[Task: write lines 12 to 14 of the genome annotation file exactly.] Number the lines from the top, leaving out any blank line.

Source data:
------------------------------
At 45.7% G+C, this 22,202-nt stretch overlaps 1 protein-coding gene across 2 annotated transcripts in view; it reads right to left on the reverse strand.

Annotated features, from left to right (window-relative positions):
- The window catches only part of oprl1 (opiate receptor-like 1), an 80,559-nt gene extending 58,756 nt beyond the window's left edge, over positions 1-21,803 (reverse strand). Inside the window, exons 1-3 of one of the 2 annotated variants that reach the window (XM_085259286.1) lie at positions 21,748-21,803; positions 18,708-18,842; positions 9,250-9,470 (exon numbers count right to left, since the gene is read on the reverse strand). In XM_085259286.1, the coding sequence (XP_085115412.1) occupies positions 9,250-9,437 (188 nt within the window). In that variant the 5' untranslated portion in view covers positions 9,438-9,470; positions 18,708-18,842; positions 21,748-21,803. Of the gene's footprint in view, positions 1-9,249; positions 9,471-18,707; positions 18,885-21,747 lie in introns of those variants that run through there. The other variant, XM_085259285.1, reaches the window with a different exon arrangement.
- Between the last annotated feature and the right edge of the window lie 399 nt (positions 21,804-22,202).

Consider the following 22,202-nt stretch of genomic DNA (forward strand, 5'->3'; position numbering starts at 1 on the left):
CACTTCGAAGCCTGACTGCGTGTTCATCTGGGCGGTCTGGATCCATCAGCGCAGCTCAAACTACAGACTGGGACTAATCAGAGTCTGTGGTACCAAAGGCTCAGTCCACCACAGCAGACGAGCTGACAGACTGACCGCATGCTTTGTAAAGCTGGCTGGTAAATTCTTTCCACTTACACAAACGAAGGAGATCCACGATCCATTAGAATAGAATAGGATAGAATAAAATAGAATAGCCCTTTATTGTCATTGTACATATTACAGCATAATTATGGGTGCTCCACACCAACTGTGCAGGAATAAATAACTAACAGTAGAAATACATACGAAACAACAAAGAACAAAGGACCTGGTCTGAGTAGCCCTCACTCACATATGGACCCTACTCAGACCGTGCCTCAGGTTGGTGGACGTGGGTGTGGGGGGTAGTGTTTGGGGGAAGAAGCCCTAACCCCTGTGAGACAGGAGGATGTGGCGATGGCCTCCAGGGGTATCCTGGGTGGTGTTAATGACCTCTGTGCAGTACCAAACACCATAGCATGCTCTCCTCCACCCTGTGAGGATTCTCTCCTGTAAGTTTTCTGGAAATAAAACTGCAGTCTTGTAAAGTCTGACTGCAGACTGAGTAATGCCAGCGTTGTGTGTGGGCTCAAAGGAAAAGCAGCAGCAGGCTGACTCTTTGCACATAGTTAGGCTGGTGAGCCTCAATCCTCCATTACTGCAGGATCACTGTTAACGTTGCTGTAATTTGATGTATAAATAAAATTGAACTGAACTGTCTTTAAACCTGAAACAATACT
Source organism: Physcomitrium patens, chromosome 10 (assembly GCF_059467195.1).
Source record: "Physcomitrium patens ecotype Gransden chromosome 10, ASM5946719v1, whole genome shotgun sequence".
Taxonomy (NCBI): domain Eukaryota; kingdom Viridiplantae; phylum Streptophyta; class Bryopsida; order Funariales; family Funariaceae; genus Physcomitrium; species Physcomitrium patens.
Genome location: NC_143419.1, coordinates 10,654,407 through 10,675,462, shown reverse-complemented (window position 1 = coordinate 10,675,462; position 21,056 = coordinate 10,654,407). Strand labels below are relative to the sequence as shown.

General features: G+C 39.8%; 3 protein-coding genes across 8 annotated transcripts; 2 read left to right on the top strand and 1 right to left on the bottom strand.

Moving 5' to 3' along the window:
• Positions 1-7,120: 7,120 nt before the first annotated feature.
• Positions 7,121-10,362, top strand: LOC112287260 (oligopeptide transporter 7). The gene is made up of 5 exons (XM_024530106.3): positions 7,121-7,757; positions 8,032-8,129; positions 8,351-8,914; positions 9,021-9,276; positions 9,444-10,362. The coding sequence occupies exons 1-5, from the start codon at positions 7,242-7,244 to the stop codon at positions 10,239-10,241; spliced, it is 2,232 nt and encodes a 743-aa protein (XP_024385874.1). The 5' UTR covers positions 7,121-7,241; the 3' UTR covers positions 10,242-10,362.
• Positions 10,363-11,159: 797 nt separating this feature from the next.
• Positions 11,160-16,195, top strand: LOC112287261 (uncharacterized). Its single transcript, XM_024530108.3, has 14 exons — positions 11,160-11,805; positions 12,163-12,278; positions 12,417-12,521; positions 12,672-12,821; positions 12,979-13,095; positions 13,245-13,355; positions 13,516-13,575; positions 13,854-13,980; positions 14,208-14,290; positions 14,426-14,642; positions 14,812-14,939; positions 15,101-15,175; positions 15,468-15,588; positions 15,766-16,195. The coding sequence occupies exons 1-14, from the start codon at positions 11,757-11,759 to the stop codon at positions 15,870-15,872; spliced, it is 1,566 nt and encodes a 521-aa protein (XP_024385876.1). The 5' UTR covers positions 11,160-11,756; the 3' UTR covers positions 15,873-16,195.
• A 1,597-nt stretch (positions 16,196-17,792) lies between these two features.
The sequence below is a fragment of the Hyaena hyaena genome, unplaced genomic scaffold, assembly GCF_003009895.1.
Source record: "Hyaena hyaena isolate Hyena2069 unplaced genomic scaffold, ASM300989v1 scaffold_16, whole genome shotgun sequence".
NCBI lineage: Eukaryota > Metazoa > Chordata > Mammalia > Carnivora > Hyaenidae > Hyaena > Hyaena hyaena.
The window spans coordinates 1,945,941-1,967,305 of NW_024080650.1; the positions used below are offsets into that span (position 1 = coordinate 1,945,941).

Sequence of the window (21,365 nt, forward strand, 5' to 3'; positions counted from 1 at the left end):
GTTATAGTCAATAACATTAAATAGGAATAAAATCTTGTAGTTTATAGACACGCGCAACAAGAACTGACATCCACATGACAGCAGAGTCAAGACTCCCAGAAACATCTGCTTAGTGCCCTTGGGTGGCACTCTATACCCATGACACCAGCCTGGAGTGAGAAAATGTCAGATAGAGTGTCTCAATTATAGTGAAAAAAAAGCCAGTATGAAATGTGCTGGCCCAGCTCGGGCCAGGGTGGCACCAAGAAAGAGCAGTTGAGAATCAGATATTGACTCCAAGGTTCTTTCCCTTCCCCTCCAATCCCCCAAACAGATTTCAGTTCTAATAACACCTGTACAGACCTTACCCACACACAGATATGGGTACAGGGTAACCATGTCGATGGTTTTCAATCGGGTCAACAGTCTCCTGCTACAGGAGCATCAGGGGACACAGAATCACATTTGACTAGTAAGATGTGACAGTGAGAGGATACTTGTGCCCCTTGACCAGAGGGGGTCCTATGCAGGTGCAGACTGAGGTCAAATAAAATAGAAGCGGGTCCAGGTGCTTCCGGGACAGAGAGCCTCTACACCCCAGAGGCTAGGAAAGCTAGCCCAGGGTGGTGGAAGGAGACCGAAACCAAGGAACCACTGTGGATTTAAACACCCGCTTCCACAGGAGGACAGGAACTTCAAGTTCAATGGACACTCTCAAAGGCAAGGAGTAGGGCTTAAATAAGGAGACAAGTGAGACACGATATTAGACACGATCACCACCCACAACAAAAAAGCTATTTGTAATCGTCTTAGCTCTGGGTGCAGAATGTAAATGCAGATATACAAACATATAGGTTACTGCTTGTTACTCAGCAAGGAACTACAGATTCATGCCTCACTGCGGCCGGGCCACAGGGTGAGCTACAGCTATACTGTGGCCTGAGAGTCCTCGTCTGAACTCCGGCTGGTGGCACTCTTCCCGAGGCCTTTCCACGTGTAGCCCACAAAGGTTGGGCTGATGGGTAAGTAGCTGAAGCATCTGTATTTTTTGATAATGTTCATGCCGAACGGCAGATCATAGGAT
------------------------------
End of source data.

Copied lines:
Moving 5' to 3' along the window:
• Positions 1-7,120: 7,120 nt before the first annotated feature.
• Positions 7,121-10,362, top strand: LOC112287260 (oligopeptide transporter 7). The gene is made up of 5 exons (XM_024530106.3): positions 7,121-7,757; positions 8,032-8,129; positions 8,351-8,914; positions 9,021-9,276; positions 9,444-10,362. The coding sequence occupies exons 1-5, from the start codon at positions 7,242-7,244 to the stop codon at positions 10,239-10,241; spliced, it is 2,232 nt and encodes a 743-aa protein (XP_024385874.1). The 5' UTR covers positions 7,121-7,241; the 3' UTR covers positions 10,242-10,362.